Downwind Fog

March 12, 2006


Provided by: Donald Collins, Warren Wilson College
Summary authors & editors: Donald Collins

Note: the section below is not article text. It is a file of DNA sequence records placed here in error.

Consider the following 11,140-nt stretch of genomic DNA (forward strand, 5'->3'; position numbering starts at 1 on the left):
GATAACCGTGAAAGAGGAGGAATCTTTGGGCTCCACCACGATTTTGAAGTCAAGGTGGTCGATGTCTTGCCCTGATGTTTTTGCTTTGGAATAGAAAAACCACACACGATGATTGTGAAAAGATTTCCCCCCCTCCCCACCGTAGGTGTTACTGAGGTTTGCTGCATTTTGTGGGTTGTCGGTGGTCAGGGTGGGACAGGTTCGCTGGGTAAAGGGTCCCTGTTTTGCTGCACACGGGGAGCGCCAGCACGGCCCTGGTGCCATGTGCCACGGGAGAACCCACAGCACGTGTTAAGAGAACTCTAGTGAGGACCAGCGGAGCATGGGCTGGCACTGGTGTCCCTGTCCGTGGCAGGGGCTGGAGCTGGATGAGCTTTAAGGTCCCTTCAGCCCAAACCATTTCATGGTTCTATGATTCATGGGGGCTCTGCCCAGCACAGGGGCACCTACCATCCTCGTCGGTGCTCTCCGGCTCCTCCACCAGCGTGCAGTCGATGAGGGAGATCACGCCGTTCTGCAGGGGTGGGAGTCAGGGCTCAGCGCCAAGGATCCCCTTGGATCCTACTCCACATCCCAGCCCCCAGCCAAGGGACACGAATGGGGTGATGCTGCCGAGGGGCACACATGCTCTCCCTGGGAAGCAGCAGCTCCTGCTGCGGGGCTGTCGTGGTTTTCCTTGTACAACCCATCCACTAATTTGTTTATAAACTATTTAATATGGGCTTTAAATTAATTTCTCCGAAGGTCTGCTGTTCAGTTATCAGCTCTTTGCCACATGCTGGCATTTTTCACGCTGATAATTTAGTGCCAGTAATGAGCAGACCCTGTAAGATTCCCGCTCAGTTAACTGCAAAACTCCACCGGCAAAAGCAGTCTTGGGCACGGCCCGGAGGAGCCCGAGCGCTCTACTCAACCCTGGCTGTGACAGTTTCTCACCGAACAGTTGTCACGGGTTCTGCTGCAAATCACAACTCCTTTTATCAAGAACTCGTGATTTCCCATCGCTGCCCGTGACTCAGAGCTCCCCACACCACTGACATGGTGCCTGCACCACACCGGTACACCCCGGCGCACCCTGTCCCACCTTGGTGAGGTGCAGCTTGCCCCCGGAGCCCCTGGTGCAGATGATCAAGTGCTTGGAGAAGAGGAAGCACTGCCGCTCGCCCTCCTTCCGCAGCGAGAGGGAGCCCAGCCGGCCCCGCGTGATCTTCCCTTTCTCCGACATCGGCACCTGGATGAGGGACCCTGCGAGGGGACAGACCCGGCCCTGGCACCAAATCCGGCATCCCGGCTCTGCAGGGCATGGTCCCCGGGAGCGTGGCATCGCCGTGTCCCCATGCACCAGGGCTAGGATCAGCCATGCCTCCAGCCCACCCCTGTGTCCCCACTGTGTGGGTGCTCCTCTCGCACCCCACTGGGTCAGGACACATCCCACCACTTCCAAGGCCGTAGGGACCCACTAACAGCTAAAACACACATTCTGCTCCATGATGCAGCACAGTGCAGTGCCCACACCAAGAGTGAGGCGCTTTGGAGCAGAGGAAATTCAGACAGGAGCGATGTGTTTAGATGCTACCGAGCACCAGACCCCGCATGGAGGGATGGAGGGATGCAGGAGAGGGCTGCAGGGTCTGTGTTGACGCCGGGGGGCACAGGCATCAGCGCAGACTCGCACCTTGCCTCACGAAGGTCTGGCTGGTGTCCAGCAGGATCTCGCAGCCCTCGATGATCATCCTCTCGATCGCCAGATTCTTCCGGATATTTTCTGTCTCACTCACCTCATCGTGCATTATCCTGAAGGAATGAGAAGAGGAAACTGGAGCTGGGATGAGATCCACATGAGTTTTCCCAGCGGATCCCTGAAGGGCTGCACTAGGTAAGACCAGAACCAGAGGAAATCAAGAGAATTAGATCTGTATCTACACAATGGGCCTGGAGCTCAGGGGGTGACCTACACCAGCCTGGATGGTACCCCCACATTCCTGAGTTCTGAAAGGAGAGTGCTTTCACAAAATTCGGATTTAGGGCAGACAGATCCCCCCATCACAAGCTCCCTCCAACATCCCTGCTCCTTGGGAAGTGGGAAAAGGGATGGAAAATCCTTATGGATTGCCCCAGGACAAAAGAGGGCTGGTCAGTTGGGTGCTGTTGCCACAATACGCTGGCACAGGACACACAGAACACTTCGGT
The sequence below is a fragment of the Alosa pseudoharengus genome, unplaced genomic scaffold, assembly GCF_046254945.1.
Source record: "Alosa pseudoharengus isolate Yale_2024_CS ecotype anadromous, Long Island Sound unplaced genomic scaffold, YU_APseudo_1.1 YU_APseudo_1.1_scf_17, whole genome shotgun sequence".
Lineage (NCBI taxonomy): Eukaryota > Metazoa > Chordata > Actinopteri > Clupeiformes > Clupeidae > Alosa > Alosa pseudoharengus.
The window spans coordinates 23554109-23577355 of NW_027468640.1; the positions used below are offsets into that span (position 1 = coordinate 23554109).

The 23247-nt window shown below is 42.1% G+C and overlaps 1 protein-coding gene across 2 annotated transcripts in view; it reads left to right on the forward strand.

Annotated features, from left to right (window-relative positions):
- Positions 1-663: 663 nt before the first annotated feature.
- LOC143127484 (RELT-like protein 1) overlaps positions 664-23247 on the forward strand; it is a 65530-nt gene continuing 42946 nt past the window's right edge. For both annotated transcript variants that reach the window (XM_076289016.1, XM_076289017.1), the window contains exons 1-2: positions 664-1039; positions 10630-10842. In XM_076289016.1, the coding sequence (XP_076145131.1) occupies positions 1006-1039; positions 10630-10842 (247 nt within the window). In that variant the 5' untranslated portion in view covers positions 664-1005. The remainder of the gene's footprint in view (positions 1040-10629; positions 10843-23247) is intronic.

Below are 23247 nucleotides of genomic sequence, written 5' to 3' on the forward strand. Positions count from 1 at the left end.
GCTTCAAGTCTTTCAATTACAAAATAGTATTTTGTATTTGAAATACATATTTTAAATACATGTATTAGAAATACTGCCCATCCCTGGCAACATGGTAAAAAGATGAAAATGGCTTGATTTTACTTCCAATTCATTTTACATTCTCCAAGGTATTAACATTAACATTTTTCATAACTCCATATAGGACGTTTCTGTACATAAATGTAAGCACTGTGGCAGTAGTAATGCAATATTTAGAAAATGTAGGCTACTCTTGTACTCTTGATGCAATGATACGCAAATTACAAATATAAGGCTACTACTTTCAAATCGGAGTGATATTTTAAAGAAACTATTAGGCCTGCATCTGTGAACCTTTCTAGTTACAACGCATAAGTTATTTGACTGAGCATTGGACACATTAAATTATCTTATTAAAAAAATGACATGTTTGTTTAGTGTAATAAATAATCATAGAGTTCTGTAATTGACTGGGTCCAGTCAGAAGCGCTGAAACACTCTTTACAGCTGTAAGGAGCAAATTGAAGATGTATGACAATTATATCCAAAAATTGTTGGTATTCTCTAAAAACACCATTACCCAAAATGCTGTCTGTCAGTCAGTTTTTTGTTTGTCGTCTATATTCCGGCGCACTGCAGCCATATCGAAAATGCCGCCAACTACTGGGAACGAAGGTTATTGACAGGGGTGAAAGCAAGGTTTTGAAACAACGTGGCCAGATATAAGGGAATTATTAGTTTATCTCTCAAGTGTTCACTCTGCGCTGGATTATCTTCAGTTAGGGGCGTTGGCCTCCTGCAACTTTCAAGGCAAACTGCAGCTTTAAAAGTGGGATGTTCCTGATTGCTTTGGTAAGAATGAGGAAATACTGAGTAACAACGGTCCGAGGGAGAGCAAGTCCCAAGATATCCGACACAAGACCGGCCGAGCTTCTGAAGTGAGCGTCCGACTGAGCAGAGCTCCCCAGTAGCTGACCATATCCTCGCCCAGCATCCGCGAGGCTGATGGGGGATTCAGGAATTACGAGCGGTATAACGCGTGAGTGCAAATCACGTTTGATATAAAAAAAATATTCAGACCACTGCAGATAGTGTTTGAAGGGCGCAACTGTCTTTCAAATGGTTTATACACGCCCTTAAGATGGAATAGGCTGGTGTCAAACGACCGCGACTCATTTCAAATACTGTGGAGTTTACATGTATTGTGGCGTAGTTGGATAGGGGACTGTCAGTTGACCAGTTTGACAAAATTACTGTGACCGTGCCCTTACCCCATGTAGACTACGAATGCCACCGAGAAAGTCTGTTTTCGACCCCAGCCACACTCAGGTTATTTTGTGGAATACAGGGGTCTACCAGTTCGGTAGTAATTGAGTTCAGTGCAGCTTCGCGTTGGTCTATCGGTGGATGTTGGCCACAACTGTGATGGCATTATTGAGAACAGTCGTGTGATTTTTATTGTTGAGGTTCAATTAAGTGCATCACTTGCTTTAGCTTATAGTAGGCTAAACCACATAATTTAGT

This non-descript image of on an overcast day in the Smoky Mountains (Great Caaggy Mountains) of North Carolina shows an interesting phenomenon of fog accumulating on the downwind side of the mountain. The wind is blowing towards the right in the image, from the northwest. By the time the air rounds the downwind side of the mountain, it begins to expand since the wall of the mountain is no longer squeezing (compressing) it. The sudden expansion is adiabatic (no heat input), which causes the air temperature to suddenly drop. If conditions are right, the decrease in temperature falls below the dew point and clouds form. In terms of thermodynamics, the expanding air does work on the surrounding atmosphere -- there's no heat input so the internal energy and temperature must drop. An animated image at the link below shows the dynamics of this more clearly. Photo taken on September 26, 2005 from near Swannanoa, North Carolina.

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